8 August 2007

Second thoughts on Second Life

Be the first to share
Media
Business
Services
Social Issues

Second Life
Lately a lot of people seem to have had second thoughts on Second Life.

A wave of articles was published recently on how marketers are not getting the returns they were expecting, how deserted it is, how it is all about sex and pranks, how it has become a virtual nanny state, and even how terrorists are using it to plan attacks.

Leaving aside for now the discussion to what extent this is just negative hype, it does make sense to see Second Life as an experimental environment where we can prototype new interaction and communication paradigms. Experimenting in these virtual worlds can also help us understand and imagine a future where a mix of real and virtual worlds will become increasingly prevalent.

I can see four good reasons for businesses, institutions and experience designers to be present in Second Life.

1. Prototyping of new participatory communication paradigms often involving very targeted and selected communities
A lot of lectures take place in Second Life. In fact, more than 300 universities, including Harvard and Duke, use Second Life as an educational tool. Some educators conduct entire distance-learning courses there; others supplement classes. Also big companies such as IBM and Intel use these graphics-rich sites to conduct meetings among far-flung employees and to show customers graphical representations of ideas and products. IBM went even as far to take the unusual step of establishing official guidelines for its more than 5,000 employees who inhabit “Second Life” and other online universes. Philips Design uses Second Life “to gain feedback on innovation concepts, engage residents in co-creation and obtain a deeper understanding of potential opportunities in this virtual environment”. And the Italian bank BNL and others are using virtual worlds to create communities to recruit some of their future employees, especially for more creative or technical job openings. Even something simple as chat is an entirely different experience on Second Life, with the other person’s presence is no longer communicated through an MSN-style presence icon with a small photograph or drawing but instead through a full three-dimensional moving avatar.

2. Prototyping of new interaction paradigms
Researchers at MIT are building realistic training simulators in Second Life, often controlled through a Wiimote. Some are even creating simulations for companies, such as a medical-devices firm, a global-energy company focused on power-plant training, and a pest-control firm — all looking to reduce training costs. In the words of one researcher, “the ability to easily integrate a wide range of psychomotor activities with simulations running on standard computer platforms will change the ways people interact with computers.”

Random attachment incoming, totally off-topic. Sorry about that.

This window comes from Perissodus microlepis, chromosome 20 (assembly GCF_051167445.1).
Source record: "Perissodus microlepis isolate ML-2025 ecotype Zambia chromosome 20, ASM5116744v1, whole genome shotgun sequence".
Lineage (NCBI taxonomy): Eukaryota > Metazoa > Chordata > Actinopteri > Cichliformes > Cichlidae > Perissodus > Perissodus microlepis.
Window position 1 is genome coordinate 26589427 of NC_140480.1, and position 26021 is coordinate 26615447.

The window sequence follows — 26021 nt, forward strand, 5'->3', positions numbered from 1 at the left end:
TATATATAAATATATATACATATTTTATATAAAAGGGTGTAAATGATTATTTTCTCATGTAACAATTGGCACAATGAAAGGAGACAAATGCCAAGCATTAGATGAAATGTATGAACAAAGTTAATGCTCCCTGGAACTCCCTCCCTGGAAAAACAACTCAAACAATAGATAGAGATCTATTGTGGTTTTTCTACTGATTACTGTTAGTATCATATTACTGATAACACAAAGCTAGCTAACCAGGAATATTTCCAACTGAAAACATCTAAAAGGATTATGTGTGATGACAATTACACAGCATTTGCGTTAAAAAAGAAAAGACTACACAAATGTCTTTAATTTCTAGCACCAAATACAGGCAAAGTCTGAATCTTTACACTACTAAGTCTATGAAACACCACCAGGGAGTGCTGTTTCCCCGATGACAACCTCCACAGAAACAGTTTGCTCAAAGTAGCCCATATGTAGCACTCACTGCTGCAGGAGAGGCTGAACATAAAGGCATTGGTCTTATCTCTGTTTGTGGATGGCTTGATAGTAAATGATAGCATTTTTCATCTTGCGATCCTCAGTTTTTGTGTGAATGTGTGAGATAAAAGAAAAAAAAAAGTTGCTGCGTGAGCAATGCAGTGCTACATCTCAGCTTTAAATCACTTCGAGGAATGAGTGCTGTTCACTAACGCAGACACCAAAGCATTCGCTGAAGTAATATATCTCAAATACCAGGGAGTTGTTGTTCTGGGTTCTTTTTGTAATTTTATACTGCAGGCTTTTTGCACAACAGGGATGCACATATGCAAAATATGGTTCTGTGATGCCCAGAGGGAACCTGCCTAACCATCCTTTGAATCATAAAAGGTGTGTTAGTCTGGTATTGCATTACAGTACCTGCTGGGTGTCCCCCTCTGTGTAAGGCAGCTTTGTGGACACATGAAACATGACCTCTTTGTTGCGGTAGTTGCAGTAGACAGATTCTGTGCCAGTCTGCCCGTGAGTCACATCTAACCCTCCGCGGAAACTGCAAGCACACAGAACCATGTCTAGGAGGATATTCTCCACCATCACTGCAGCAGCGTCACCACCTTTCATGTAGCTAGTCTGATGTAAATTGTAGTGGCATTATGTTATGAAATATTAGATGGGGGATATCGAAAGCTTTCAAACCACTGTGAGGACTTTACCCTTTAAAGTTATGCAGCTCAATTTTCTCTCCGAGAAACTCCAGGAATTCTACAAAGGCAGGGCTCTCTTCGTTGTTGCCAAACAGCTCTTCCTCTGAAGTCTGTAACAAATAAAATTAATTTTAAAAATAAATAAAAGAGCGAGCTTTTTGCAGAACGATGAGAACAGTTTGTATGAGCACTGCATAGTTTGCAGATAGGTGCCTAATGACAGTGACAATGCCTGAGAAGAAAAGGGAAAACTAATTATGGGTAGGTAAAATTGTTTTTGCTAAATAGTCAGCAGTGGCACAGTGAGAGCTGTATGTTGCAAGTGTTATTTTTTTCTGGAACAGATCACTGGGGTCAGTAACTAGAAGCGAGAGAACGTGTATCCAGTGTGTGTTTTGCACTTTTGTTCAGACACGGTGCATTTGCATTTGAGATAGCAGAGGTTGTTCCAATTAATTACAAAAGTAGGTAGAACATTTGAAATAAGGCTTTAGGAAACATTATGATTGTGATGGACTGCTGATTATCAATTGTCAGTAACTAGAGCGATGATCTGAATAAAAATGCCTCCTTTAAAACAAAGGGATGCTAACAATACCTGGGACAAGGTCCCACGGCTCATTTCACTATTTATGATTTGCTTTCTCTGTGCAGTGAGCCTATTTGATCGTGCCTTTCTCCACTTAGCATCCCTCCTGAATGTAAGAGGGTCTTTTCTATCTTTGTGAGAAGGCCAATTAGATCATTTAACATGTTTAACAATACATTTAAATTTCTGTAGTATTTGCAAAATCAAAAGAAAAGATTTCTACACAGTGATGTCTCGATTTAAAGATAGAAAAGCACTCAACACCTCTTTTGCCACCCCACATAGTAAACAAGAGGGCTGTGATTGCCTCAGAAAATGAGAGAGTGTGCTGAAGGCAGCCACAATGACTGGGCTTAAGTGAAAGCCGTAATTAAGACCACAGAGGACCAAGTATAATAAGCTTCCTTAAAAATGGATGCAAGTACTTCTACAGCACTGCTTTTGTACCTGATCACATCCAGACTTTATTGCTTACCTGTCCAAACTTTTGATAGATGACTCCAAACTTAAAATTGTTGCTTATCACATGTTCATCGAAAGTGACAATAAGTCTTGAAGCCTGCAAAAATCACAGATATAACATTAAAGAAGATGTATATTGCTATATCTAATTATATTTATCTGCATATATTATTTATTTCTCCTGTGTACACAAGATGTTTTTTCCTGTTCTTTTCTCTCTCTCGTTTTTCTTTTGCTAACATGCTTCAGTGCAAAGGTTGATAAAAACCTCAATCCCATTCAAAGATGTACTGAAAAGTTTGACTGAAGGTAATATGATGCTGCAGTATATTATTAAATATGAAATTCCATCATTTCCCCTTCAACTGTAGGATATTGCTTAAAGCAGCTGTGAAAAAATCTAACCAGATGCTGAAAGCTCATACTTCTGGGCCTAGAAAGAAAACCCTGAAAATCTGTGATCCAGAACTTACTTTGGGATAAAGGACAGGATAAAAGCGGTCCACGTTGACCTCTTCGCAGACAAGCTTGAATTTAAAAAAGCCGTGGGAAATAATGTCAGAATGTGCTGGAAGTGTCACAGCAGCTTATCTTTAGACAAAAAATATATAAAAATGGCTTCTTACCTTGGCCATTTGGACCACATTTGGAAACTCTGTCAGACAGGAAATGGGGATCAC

3. Experimentation in an unconventional digital environment
These virtual worlds may be primitive still, but if we think of it, we are already living in an enriched world where our interactions with companies and banks, institutions and universities, cities and public services, are no longer just based on a physical communication paradigm. Instead they have become highly mediated by technologies. This will continue to grow. Our interactions will not only become more mobile but also more involving, more three-dimensional, and more experiential. Virtual worlds will be important, no matter what. There will be new types of interfaces – as already alluded to here and here and here – and new types of feedback, and it makes sense for forward looking companies to explore these new ways of reaching out to and involving their customers.

4. Virtual laboratories to understand human behaviour
Also researchers are exploring Second Life and other virtual worlds. A recent article in the journal Science addresses how researchers are getting insights into real life by studying what people do in virtual worlds, suggesting that virtual worlds could help scientists studying ideas of government and even concepts of self, while other researchers are looking at how behaviour peculiar to online worlds differs from that in real life. Also our colleagues from Adaptive Path are involved in this type of research.

Be the first to share
17 July 2019
The digital lives of refugees [Research report]
There is growing recognition among donors and humanitarian organisations that mobile technology and mobile network operators (MNOs) have an important role to play in the delivery of dignified aid. This includes providing digital tools that …